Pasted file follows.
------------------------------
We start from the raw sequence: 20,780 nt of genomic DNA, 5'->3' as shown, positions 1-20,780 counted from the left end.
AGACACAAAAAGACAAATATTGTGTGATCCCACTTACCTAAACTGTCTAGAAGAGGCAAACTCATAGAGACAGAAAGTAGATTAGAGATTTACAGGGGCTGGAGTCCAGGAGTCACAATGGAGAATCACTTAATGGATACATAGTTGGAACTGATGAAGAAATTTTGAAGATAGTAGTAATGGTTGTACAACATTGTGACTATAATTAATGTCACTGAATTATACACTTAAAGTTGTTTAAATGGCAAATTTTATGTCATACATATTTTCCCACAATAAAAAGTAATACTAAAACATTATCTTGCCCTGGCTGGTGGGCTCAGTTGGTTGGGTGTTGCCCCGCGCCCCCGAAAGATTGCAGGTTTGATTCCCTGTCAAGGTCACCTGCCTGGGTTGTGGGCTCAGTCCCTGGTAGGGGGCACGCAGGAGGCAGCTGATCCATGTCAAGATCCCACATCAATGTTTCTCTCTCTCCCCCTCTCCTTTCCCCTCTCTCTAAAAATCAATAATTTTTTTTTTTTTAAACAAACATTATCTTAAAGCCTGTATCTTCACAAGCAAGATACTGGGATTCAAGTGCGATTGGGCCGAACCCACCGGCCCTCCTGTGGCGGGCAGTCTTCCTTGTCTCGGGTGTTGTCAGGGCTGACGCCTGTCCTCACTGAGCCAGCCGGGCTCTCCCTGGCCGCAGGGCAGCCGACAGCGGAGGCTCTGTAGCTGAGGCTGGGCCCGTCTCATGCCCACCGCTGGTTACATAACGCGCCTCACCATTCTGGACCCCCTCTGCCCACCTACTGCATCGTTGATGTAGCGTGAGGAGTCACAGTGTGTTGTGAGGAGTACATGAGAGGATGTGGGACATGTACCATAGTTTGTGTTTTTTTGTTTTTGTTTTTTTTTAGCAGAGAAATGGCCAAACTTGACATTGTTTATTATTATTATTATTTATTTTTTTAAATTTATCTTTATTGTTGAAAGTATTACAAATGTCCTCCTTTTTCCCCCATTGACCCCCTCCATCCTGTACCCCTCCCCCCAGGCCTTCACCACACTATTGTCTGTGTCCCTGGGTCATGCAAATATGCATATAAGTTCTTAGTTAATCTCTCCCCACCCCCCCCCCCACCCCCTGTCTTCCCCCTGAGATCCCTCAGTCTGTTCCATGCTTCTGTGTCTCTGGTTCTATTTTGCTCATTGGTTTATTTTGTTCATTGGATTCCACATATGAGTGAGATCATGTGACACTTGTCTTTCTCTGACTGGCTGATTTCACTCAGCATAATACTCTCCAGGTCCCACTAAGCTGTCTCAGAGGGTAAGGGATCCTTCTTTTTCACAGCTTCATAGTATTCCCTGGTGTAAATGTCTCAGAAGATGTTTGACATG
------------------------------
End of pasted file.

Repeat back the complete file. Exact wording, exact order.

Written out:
We start from the raw sequence: 20,780 nt of genomic DNA, 5'->3' as shown, positions 1-20,780 counted from the left end.
AGACACAAAAAGACAAATATTGTGTGATCCCACTTACCTAAACTGTCTAGAAGAGGCAAACTCATAGAGACAGAAAGTAGATTAGAGATTTACAGGGGCTGGAGTCCAGGAGTCACAATGGAGAATCACTTAATGGATACATAGTTGGAACTGATGAAGAAATTTTGAAGATAGTAGTAATGGTTGTACAACATTGTGACTATAATTAATGTCACTGAATTATACACTTAAAGTTGTTTAAATGGCAAATTTTATGTCATACATATTTTCCCACAATAAAAAGTAATACTAAAACATTATCTTGCCCTGGCTGGTGGGCTCAGTTGGTTGGGTGTTGCCCCGCGCCCCCGAAAGATTGCAGGTTTGATTCCCTGTCAAGGTCACCTGCCTGGGTTGTGGGCTCAGTCCCTGGTAGGGGGCACGCAGGAGGCAGCTGATCCATGTCAAGATCCCACATCAATGTTTCTCTCTCTCCCCCTCTCCTTTCCCCTCTCTCTAAAAATCAATAATTTTTTTTTTTTTAAACAAACATTATCTTAAAGCCTGTATCTTCACAAGCAAGATACTGGGATTCAAGTGCGATTGGGCCGAACCCACCGGCCCTCCTGTGGCGGGCAGTCTTCCTTGTCTCGGGTGTTGTCAGGGCTGACGCCTGTCCTCACTGAGCCAGCCGGGCTCTCCCTGGCCGCAGGGCAGCCGACAGCGGAGGCTCTGTAGCTGAGGCTGGGCCCGTCTCATGCCCACCGCTGGTTACATAACGCGCCTCACCATTCTGGACCCCCTCTGCCCACCTACTGCATCGTTGATGTAGCGTGAGGAGTCACAGTGTGTTGTGAGGAGTACATGAGAGGATGTGGGACATGTACCATAGTTTGTGTTTTTTTGTTTTTGTTTTTTTTTAGCAGAGAAATGGCCAAACTTGACATTGTTTATTATTATTATTATTTATTTTTTTAAATTTATCTTTATTGTTGAAAGTATTACAAATGTCCTCCTTTTTCCCCCATTGACCCCCTCCATCCTGTACCCCTCCCCCCAGGCCTTCACCACACTATTGTCTGTGTCCCTGGGTCATGCAAATATGCATATAAGTTCTTAGTTAATCTCTCCCCACCCCCCCCCCCACCCCCTGTCTTCCCCCTGAGATCCCTCAGTCTGTTCCATGCTTCTGTGTCTCTGGTTCTATTTTGCTCATTGGTTTATTTTGTTCATTGGATTCCACATATGAGTGAGATCATGTGACACTTGTCTTTCTCTGACTGGCTGATTTCACTCAGCATAATACTCTCCAGGTCCCACTAAGCTGTCTCAGAGGGTAAGGGATCCTTCTTTTTCACAGCTTCATAGTATTCCCTGGTGTAAATGTCTCAGAAGATGTTTGACATG